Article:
Are you a Greenhouse Gas (GHG) Emissions Inventory Specialist addressing cities? Then you are warmly invited to participate in the online survey launched by the World Bank to help define the profession (deadline: 26 August 2015).
The World Bank is leading a process, in cooperation with WRI, C40 and ICLEI – Local Governments for Sustainability, for the professionalization of the City-wide GHG Emissions Inventory Specialist career. The aim is to ensure quality and consistency across the GHG emission inventories developed at the community scale – inventories that conform to the Global Protocol for Community-scale GHG Emissions Inventories (GPC).
Why Red Light Cameras Have Big Safety Benefits But Little Support
Corruption and rear-end crashes complicate what should be a clear public health case.
The last we heard from Houston about its red light cameras, in 2011, the city had not only shut them off but outlawed them—a culmination of months of rage against the machines. Over at Streetsblog, Angie Schmitt reveals the safety legacy of that decision, and it isn’t pretty. Police numbers show an astonishing 116 percent increase in total crashes and an 84 percent rise in major crashes at former camera locations from 2010-2014, compared with the four prior years when the cameras were up and running.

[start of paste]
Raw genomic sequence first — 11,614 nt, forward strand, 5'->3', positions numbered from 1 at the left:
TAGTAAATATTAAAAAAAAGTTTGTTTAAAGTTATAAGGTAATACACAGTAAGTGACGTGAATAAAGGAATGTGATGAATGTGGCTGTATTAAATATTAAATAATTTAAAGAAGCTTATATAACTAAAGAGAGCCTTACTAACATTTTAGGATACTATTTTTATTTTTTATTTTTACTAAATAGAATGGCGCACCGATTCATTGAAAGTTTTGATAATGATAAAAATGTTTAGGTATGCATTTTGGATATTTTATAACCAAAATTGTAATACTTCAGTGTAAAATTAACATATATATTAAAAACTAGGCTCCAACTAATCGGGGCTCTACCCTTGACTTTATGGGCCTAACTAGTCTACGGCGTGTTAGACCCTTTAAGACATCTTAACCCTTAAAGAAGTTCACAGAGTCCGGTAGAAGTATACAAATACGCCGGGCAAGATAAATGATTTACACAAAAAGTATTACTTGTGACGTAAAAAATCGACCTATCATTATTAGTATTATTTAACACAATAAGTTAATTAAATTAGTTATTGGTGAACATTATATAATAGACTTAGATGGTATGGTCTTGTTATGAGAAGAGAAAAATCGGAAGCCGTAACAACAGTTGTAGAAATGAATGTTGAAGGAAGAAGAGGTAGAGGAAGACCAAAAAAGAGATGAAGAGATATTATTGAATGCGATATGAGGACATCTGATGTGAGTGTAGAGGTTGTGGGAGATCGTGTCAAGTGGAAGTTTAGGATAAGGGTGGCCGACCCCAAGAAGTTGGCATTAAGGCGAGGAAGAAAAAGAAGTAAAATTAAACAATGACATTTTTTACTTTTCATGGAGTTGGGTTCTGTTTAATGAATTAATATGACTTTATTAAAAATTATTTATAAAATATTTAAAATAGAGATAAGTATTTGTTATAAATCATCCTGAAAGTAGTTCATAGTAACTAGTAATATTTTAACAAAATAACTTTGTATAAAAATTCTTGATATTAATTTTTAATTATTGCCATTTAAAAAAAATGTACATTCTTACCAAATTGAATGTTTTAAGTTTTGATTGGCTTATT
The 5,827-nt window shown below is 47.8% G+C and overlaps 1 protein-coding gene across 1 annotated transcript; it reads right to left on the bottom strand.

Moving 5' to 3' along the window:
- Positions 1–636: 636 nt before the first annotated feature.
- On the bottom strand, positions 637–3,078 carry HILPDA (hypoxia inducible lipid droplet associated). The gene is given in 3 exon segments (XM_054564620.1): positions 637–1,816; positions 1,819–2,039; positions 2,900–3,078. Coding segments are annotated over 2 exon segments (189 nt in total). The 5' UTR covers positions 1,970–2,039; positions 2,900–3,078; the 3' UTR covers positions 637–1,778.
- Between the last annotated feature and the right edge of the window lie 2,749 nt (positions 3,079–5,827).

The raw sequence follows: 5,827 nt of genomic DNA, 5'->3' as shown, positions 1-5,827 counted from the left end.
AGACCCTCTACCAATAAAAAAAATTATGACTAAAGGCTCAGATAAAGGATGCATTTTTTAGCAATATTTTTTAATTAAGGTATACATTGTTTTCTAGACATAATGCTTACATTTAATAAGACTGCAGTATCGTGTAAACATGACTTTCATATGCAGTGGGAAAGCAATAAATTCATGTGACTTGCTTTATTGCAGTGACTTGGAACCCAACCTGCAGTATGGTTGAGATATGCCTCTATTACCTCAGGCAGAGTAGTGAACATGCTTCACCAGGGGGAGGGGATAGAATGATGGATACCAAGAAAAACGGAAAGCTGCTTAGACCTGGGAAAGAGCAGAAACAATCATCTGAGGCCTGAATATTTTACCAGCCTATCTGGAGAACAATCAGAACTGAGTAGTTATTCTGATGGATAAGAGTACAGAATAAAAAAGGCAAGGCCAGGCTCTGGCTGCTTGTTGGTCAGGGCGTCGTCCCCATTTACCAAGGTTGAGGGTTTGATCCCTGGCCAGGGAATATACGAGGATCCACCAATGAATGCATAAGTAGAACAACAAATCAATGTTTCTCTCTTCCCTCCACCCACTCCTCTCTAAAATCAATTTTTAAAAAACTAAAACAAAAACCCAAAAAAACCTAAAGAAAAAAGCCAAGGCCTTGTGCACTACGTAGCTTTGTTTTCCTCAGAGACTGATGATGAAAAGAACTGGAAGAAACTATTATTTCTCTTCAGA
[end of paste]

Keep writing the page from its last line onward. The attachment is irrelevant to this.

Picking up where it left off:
Fighting the fatbergs: how cities are waging war on clogged sewers
Fatbergs are the scourge of cities all over the world, and can grow to the length of a Boeing 747. Ian Wylie braves a London sewer to witness this filthy threat for himself – and uncovers some new ideas for defeating them
How plants can ease hot temperatures in cities
The presence of vegetation is an essential factor in limiting urban heating, according to a new study that analyzes urbanization impacts across the United States.
If you live in a city that gets hot, try surrounding yourself with lots of plants and trees.
It turns out that when it comes to cities the presence of asphalt, concrete, buildings, and other so-called solid surfaces are disrupting the natural cooling effect provided by vegetation, according to a new study.
Call for Papers: IWA World Water Congress & Exhibition 2016
Shaping the future of water requires inspiring solutions to the world’s urban and basin water challenges. At the IWA World Water Congress and Exhibition, water professionals like you are inspiring change and setting the water agenda.
Submit your paper abstracts and have the opportunity to expose your research to the leading gathering of water professionals. Join us in Brisbane and help us bridge the gap between science, practice and industry to share knowledge and develop new partnerships for change.
Mark your agenda for the Abstract Deadline 15th October 2015!
World's healthiest workplace in unveiled in Melbourne